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The Interaction of Multiple Stressors Contribute to the Deterioration of Aquatic Ecosystems

Eutrophication, glyphosate herbicides and heat waves interact with each other to tip the scales towards phytoplankton development and deplete aquatic plant growth.

Submerged aquatic plants are an essential part of shallow aquatic ecosystems as they perform a wide range of functions and keep shallow water bodies healthy. However, their abundance has declined globally due to multiple stressors caused mainly by human activities, like increasing global temperatures, nutrient loading, and herbicides.

Previous studies has generally ignored studying the interaction between numerous stressors, concentrating instead on the effects of a single or two combined stressors on this process.

In this new study, researchers from the Institute of Hydrobiology (IHB) of the Chinese Academy of Sciences, under the direction of Professor Xu Jun, showed that eutrophication, glyphosate herbicides, and heat waves can all interact to cause the loss of submerged aquatic plants while promoting phytoplankton growth.

Here, the team used 48 climate change simulation mesocosms (2500 L each) to simulate shallow lakes. They applied a combination of nutrient loading, continuous warming, heat waves, and glyphosate-based herbicides to test how these stressors interactively affect the growth of the different primary producers, namely, the submerged aquatic plants, phytoplankton, and periphyton.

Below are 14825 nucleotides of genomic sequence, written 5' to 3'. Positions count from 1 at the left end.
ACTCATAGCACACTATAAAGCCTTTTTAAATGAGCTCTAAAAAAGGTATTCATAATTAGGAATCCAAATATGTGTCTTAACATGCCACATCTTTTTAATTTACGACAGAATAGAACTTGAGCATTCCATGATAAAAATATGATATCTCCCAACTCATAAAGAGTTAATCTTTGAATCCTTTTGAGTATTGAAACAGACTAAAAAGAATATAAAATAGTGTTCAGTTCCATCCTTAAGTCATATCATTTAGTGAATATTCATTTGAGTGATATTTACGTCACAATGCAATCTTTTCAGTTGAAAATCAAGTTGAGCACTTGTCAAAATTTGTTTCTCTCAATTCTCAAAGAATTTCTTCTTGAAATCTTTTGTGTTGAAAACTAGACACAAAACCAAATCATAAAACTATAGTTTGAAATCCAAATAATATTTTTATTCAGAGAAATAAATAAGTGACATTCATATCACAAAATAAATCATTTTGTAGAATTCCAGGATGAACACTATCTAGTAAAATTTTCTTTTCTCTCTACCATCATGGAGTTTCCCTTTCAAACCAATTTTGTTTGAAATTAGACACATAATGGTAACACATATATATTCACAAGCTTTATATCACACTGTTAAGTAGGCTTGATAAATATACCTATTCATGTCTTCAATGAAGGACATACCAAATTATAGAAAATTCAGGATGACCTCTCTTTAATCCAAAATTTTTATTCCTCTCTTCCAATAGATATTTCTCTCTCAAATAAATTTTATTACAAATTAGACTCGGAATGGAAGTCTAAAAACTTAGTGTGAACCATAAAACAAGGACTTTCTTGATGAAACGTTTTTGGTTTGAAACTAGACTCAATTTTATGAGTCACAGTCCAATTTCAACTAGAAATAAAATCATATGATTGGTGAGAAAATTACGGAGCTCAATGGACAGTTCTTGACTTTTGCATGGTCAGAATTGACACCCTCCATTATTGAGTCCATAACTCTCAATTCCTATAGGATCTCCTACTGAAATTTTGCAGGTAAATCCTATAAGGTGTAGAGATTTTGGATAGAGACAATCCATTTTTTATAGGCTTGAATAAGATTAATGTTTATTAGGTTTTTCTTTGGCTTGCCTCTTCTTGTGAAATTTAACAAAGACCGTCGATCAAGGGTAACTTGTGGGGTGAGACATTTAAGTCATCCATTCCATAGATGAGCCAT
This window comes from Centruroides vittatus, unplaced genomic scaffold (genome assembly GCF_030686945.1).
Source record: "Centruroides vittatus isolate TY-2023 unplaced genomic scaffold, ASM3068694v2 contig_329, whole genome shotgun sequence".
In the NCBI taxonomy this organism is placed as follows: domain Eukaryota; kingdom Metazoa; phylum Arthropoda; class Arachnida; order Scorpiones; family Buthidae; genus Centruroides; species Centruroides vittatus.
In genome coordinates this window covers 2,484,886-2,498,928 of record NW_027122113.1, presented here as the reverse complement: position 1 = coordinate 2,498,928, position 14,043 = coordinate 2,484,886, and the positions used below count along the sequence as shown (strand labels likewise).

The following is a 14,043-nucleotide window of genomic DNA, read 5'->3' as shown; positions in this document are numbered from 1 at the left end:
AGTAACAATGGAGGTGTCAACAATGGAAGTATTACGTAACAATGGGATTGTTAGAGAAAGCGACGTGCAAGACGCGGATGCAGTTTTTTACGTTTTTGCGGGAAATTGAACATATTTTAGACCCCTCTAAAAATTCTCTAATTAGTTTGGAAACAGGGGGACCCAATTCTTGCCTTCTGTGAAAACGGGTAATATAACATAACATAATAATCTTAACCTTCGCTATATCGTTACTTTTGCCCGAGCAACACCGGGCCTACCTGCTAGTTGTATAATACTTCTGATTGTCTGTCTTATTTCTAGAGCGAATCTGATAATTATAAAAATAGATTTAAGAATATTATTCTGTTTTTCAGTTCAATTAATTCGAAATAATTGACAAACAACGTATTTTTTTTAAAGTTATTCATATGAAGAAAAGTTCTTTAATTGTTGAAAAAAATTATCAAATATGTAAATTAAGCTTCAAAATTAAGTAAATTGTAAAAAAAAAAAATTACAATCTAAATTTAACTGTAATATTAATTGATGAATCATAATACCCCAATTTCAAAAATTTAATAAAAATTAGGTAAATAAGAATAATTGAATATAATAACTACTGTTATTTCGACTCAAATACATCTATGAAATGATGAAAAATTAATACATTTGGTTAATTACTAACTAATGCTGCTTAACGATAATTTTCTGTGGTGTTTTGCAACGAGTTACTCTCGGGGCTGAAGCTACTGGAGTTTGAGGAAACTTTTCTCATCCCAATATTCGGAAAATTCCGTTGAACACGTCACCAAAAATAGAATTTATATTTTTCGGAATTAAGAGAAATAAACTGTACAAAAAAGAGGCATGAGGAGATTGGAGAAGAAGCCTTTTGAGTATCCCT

The effects of the various stressors on the growth of different primary producers were then examined by the researchers. They found that while herbicides alone had little effect on the primary producers, nutrient loading increased phytoplankton biomass and decreased the growth of submerged aquatic plants. Heat waves, as opposed to continuous warming, amplified the effects of herbicides and nutrient loading on submerged aquatic plants.

According to further analysis of structural equation models, the effects of numerous stressors on primary producers relied on the combination of stressors and the species.

These findings showed that a combination of stressors can eventually result in the depletion of submerged aquatic communities and shift toward phytoplankton dominance, raising the possibility of a regime shift and degrading shallow aquatic habitats.

This study provides the first mesocosm experimental evidence at its scale that the loss of submerged aquatic plants can be caused by a number of stressors working together. These findings highlight the need for multiple stressor studies as a foundation for the management of shallow lakes and ponds in agricultural environments. [APBN]

Source: Zhang et al. (2022). Heat waves rather than continuous warming exacerbate impacts of nutrient loading and herbicides on aquatic ecosystems. Environment International, 168, 107478.